Spacetime symmetry and Einstein’s relativity

Theoretical physicist Xavier Bekaert on Galilean relativity, the separation of time and space, and Einstein’s reconciliation of mechanics and electromagnetism

videos | November 17, 2017

I would like to talk about one of the most beautiful successes of mathematics and physics – the classification of elementary particles by making use of spacetime symmetries. Before that I should explain what spacetime symmetries are. There are the symmetries of space – they essentially tell you that space is homogeneous – i.e. all points are equal in space. At least, in empty space or if here is only one particle to probe it, which is what we will discuss later. Another property of space is isotropy: all directions in space are equal.

Physicist Xavier Bekaert on the properties of symmetry, homogeneity of universe, and why every point in the space is the same
This is for the three-dimensional space. But one of the most important discoveries of Einstein is that it is not only space and time – it’s actually a whole thing, a single object, spacetime. There’s also another notion which is more abstract and difficult for us since our eyes can see only three dimensions at once, not four, although we feel the flow of time. There is a meaning in which – and this is relativity – all points in an empty spacetime are equal. This is about the translation in space and time, it’s also going through time. There’s also a notion of sort of isotropy in spacetime now which is the principle of relativity. In some sense, the fact that all directions in spacetime are equal tells you what relativity is.

Imagine that you are in a train departing from a station at constant velocity, in straight motion and with no acceleration. If you see another train, you cannot instantly tell which one is moving. Are you departing from the station or is it the other train on the other side? If you don’t have much else to see, it can be confusing. Also, if you close the curtain while you are inside the train, you may not be sure whether you are at rest or in motion. This is precisely the principle of Einstein’s relativity. But not Einstein’s only – in some sense it goes back to Galilei. He gave a different example: if you are on a boat and throw a ball in a boat that goes at constant speed, it will fortunately fall in the same way that if you were on the ground, at rest. That’s a very important principle.

Symmetries are always about what is invariant in practice. In this case it’s the laws of physics themselves, the properties of space and time that are invariant under some transformation. Some transformations are translations in space and time. Wherever you are in space and time they remain the same. But relativity means that if you move in space and time in some way, if you go along some directions in space and time, the laws of physics are the same. So, in practice, all observers which are in uniform motion along straight lines with respect to one another observe the same laws of physics – more precisely, they are called ‘inertial observers’.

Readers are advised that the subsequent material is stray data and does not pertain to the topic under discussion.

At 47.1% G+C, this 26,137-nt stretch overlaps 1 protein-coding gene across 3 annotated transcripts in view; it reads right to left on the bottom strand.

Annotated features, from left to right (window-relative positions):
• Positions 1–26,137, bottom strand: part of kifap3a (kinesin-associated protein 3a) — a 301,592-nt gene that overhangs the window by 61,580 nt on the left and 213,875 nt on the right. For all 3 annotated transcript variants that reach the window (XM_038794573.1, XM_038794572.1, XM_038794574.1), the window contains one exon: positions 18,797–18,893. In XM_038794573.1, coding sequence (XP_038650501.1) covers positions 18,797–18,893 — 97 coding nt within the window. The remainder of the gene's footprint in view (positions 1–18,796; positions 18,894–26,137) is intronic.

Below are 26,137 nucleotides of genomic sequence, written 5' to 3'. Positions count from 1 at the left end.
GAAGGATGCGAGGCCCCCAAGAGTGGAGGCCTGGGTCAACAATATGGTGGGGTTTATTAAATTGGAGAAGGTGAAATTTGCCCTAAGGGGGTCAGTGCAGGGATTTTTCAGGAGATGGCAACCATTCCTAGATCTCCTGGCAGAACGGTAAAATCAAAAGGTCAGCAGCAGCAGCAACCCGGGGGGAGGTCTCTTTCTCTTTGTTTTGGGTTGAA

What is relative and what is not, what transforms and what does not is a very important question in symmetries. What is relative with respect to the relativity principle? It is the fact that velocity is a relative concept – you are moving with respect to me and it’s me moving with respect to you. The distance is always between two points, so the velocities are always between one observer with respect to another or vice versa.

As Einstein told us, it is not totally true. In the usual relativity principle, which goes back to Galilei, it is true that all velocities are equal and all of them are relative as they don’t have intrinsic meaning. But since in symmetries the important thing is what is invariant, you may ask what is invariant in Galilean relativity? In that case, it is the separation between space and time. And, indeed, we are used to the fact that we know what space is at a given moment and we know what time is by looking at a clock – but we don’t have the a priori concept of something unified. It’s spacetime, but it’s still separated between space and time. The separation is absolute in the Galilean relativity.

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The great discovery of Einstein, which was also anticipated by Poincaré and Lorentz, concerned the laws of electromagnetism (Maxwell’s equations) that were already known at the end of the 19th century. Just from the equations, from laws of electromagnetism, we can deduce the existence of electromagnetic waves. What people observed is that if you compute the speed of electromagnetic waves, it will be precisely the speed of light. This is what we know now: light is the particular example of electromagnetic waves.

Surprisingly enough, the laws of electromagnetism give you one speed that is not equal to the others – the speed of light. It tells that it’s not like in Galilean relativity, where all speeds and velocities are equal – there’s one absolute velocity which will be the same to all observers. This breaks the separation of space and time completely. If there’s a single velocity that appears the same to all observers, the only way to reconcile this with the usual way to describe motion, to measure distance and time and to reconcile the principle of relativity and the absoluteness of the speed of light is the concept of space and time not being relative. In other words, the length and the time lapse between two evens will depend on the observer that measures them. That was the breakthrough of Einstein’s – to be as bold as to reconcile mechanics and electromagnetism by breaking down the separation between time and space and by saying that they both are relative notions.

Associate professor of Physics; researcher at the Laboratory of Mathematics and Theoretical Physics; University of Tours
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